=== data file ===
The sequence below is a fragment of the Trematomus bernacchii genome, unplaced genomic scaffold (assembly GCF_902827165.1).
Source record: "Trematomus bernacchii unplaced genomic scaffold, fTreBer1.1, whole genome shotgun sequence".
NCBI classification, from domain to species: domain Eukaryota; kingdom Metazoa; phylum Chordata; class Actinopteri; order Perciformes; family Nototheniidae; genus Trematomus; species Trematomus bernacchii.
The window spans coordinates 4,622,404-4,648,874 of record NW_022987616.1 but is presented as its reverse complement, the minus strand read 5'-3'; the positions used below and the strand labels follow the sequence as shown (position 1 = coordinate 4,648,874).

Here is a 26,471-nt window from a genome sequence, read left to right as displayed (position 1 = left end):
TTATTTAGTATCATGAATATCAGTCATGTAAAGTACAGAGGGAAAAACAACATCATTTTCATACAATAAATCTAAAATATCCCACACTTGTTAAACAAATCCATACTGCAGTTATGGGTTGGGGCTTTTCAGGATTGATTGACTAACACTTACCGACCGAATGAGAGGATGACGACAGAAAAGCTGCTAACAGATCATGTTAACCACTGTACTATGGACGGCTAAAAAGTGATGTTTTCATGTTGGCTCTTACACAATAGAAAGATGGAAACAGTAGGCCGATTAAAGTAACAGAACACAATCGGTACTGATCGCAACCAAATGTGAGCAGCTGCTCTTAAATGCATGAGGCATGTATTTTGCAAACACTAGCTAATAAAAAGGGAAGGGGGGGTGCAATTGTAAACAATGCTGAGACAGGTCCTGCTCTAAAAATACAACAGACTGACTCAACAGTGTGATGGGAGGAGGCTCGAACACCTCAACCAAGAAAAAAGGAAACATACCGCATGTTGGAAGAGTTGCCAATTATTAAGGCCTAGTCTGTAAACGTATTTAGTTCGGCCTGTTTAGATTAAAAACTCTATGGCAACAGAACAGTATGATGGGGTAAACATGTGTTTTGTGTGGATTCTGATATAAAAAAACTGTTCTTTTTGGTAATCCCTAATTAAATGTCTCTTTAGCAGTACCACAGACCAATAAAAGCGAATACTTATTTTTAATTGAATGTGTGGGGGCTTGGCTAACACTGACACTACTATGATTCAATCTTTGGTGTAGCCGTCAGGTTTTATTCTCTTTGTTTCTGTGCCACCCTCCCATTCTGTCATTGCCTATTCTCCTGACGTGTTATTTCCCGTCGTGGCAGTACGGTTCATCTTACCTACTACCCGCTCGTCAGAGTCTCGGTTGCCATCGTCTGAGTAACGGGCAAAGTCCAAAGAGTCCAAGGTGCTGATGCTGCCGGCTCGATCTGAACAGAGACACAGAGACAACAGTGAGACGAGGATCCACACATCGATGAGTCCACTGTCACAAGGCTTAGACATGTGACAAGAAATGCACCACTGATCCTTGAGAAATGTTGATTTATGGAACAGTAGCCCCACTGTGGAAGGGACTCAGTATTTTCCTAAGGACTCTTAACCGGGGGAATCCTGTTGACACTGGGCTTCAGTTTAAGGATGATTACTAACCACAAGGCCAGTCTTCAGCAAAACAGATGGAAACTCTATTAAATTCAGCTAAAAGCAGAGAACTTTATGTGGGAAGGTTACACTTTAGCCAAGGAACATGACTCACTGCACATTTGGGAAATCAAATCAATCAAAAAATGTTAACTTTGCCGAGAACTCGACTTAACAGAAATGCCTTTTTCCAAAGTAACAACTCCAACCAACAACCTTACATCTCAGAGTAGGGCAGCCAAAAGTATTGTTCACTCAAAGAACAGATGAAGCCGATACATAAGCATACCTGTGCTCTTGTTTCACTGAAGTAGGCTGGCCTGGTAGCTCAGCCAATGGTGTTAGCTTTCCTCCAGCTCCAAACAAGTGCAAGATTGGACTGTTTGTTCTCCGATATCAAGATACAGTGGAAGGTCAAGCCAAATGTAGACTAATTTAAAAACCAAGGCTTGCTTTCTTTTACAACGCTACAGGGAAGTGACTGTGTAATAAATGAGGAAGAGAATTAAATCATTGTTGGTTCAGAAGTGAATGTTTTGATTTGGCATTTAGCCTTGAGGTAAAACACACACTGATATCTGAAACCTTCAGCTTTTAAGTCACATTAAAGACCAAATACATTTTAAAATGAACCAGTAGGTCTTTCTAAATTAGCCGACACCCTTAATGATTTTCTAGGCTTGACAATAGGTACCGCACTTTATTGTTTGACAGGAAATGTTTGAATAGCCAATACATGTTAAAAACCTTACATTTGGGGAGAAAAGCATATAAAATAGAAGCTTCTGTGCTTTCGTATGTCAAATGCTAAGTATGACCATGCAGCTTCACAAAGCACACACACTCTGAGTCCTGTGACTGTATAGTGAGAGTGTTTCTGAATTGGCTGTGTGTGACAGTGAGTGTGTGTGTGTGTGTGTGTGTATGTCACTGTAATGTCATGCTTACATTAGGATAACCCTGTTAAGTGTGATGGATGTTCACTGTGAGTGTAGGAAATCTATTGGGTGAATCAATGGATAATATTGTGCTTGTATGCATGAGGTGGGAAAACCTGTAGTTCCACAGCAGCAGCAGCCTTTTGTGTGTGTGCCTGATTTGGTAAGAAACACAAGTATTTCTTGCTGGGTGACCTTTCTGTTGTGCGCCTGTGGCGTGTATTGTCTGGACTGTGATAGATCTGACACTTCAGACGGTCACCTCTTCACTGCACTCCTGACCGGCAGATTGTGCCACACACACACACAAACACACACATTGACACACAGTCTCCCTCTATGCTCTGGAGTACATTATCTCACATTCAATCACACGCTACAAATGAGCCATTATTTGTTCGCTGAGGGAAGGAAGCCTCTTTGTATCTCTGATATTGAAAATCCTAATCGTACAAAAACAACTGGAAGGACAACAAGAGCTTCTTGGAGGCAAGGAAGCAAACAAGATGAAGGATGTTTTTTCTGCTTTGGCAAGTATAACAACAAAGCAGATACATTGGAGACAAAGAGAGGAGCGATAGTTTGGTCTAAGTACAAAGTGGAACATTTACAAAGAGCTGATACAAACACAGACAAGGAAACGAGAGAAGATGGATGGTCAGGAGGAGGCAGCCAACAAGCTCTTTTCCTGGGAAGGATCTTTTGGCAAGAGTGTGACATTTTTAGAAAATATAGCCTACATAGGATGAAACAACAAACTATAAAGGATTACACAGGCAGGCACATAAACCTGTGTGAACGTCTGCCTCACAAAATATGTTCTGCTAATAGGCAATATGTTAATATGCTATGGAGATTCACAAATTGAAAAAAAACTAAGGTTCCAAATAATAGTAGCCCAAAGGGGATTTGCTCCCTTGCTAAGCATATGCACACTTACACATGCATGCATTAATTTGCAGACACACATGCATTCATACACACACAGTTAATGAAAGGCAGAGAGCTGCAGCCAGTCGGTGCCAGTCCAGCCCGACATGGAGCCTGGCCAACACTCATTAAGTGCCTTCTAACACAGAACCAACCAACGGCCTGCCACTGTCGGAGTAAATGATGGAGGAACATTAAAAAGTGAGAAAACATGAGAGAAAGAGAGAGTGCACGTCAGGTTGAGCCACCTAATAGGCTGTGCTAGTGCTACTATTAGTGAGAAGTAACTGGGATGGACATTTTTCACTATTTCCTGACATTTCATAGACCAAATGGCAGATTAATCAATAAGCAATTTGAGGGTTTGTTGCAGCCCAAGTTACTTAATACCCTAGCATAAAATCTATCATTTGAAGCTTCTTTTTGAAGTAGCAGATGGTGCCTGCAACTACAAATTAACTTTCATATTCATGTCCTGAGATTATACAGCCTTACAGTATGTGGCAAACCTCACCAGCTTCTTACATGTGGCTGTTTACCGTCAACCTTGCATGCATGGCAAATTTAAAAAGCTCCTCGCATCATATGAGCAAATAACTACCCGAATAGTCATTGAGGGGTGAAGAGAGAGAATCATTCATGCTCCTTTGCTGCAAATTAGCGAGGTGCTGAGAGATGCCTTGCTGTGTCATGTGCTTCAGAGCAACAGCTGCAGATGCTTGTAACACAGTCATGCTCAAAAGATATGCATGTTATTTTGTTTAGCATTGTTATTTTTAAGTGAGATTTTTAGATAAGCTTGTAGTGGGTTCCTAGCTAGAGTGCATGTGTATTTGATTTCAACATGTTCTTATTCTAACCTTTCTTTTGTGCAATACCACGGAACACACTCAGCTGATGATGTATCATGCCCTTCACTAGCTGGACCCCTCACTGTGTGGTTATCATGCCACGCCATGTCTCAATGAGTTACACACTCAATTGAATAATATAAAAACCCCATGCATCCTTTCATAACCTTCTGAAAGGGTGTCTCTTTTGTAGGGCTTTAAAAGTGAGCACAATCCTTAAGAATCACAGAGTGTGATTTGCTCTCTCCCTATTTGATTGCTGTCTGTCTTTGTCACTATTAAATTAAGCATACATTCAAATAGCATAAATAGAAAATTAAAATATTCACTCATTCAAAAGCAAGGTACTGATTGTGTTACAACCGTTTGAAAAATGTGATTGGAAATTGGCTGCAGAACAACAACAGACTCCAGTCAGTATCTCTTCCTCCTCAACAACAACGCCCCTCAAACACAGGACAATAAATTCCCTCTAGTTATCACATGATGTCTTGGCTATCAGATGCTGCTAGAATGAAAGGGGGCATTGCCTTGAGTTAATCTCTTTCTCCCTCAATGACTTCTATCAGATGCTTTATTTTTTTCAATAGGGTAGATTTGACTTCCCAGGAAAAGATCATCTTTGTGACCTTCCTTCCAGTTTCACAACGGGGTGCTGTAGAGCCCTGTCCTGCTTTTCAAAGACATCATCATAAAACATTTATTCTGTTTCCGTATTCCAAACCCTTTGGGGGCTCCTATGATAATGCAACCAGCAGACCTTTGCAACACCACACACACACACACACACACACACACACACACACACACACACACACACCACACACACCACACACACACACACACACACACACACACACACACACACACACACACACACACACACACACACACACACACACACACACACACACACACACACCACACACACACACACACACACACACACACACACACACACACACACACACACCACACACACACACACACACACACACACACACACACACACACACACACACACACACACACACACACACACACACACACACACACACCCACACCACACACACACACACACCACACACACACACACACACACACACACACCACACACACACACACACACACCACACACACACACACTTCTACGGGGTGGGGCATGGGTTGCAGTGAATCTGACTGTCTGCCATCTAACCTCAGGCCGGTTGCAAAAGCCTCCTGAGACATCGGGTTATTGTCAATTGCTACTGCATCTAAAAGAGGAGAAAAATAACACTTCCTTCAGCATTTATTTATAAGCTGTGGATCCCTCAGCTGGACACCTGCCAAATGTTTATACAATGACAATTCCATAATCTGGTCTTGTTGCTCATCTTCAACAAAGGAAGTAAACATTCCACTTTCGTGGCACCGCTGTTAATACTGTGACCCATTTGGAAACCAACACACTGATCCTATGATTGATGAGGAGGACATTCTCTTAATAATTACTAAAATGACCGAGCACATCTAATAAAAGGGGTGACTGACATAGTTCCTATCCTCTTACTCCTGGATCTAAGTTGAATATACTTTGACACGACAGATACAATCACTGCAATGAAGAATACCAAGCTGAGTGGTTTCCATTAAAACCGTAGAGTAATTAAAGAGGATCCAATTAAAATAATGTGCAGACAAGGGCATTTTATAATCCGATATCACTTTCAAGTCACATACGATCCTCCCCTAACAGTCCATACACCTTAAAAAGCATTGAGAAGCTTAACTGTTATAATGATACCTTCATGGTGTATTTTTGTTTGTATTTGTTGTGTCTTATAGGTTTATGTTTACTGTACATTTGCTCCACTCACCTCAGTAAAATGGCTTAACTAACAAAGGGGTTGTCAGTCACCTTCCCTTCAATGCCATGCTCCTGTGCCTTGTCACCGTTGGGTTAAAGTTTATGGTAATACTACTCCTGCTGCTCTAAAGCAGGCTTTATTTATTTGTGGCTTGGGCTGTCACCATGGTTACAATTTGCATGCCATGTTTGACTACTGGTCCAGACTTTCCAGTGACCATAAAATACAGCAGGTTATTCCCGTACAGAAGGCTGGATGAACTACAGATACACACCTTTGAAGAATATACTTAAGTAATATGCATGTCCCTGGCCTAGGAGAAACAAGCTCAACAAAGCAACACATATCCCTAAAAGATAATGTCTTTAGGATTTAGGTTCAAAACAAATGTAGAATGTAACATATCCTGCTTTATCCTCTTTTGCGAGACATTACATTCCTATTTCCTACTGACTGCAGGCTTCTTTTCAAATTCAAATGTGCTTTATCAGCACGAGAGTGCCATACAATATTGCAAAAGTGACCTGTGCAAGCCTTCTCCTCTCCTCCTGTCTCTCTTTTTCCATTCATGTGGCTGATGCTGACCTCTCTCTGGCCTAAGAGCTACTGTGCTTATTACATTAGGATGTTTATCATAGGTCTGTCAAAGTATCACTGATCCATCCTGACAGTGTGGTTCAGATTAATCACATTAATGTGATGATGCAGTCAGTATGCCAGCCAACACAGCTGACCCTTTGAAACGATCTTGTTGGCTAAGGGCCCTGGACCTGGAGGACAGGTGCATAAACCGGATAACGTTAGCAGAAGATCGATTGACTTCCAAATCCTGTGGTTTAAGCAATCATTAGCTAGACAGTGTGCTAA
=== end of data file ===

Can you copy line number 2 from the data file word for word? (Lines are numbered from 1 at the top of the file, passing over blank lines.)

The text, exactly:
Source record: "Trematomus bernacchii unplaced genomic scaffold, fTreBer1.1, whole genome shotgun sequence".